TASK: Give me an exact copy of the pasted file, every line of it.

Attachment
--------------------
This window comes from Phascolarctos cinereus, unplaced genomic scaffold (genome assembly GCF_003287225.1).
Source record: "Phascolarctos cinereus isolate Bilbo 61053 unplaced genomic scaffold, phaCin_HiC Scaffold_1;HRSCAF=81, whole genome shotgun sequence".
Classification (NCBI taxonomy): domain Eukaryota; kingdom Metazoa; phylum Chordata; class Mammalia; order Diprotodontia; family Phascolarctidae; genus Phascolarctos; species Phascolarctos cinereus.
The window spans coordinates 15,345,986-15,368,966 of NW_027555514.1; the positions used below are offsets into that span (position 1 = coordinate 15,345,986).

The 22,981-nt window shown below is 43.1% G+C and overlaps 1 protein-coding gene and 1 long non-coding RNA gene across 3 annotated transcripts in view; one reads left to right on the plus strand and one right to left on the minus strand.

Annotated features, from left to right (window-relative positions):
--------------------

This window comes from Phascolarctos cinereus, unplaced genomic scaffold (genome assembly GCF_003287225.1).
Source record: "Phascolarctos cinereus isolate Bilbo 61053 unplaced genomic scaffold, phaCin_HiC Scaffold_1;HRSCAF=81, whole genome shotgun sequence".
Classification (NCBI taxonomy): domain Eukaryota; kingdom Metazoa; phylum Chordata; class Mammalia; order Diprotodontia; family Phascolarctidae; genus Phascolarctos; species Phascolarctos cinereus.
The window spans coordinates 15,345,986-15,368,966 of NW_027555514.1; the positions used below are offsets into that span (position 1 = coordinate 15,345,986).

The 22,981-nt window shown below is 43.1% G+C and overlaps 1 protein-coding gene and 1 long non-coding RNA gene across 3 annotated transcripts in view; one reads left to right on the plus strand and one right to left on the minus strand.

Annotated features, from left to right (window-relative positions):